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Red Cross recommends no change to blood donation policy
There is as yet no convincing evidence that men who have sex with men pose a greater risk of transmitting HIV via blood donations, according to a report issued by Red Cross Flanders yesterday. However at the same time, more research is needed before a strong case can be made for removing the ban on giving blood.
Belgium currently operates a lifelong ban on blood donations from men who have ever had sex with other men (MSM). Scientists have always placed the emphasis on behaviour rather than identity and do not use terms like “homosexual” or “gay”. For example, men who might identify as gay but have never had sex with men and gay women are not banned from giving blood.
At the request of federal health minister Maggie De Block, the Red Cross carried out what it describes as the largest and most systematic review of the scientific evidence on this controversial question, going over nearly 19,000 journal articles from five scientific databases, looking for an answer to the question: “Is there a heightened risk of infections being transmitted via transfusion if MSM men in western countries are active blood donors?”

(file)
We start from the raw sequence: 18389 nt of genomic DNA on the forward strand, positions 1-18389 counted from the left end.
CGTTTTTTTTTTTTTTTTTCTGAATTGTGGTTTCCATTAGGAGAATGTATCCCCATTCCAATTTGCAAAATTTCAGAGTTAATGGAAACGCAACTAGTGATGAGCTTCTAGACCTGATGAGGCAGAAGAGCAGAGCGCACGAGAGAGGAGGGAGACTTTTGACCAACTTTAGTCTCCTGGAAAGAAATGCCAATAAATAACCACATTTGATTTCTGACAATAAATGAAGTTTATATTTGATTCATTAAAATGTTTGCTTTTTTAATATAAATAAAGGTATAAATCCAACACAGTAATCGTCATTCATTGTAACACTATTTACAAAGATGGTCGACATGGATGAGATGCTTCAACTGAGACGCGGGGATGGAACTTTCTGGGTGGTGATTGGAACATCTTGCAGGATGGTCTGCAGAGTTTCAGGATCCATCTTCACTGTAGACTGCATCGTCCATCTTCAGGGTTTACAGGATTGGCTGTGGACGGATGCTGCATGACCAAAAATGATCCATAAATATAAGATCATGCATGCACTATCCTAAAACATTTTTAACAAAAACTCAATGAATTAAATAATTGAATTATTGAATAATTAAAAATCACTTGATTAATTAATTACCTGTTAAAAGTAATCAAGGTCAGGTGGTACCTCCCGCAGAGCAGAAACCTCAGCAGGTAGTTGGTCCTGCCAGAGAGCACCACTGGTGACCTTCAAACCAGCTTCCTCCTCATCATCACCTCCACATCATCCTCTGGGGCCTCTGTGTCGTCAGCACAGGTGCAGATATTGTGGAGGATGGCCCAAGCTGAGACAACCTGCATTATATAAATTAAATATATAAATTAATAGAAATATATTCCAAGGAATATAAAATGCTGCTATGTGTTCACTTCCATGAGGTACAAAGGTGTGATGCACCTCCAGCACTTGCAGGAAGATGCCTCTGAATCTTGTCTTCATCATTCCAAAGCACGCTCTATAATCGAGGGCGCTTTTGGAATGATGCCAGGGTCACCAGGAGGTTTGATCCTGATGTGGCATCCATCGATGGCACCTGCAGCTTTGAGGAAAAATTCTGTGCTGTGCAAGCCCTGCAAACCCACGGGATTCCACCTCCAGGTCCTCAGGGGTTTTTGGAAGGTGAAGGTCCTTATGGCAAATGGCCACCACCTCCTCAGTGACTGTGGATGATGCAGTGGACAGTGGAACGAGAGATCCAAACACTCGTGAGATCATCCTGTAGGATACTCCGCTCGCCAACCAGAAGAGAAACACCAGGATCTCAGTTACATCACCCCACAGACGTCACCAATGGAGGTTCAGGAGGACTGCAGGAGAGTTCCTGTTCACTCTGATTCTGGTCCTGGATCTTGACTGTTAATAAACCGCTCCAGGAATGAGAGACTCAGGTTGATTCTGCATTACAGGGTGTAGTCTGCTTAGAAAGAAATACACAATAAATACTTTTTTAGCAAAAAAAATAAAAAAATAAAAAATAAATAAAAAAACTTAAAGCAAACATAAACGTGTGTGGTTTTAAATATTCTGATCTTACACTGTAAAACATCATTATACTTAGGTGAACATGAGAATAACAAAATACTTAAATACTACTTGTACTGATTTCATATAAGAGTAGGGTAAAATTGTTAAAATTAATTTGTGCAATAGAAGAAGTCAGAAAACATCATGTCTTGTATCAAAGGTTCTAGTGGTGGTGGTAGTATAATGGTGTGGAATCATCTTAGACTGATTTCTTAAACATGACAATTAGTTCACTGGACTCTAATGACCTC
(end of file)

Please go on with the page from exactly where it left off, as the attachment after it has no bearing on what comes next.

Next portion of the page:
According to the Red Cross, only three articles suggested a link between MSM donations and HIV transmission but none showed that MSM blood is as safe as other donations, giving no support to the idea of changing the policy.
Belgium is one of the few western countries, together with the US and the Netherlands, to ban MSMs for life. Canada has a five-year exclusion from the time of last sexual contact, while Britain and Australia have a one-year ban. Some countries, such as Spain and Italy, have no exclusion at all.
The Belgian ban, the Red Cross explained, is based on four principles: behaviour rather than orientation; the higher incidence of HIV infection among MSMs; the right of the patient to safe blood; the cautionary principle in public health, which states that every risk should be minimised as far as possible, even if the risk is not proven.
The Red Cross said that, as its study does not provide proof of risks or a lack of a risk, it is unable to advise health minister De Block about maintaining the exclusion. “The final decision lies with the minister and the Health High Council,” it said.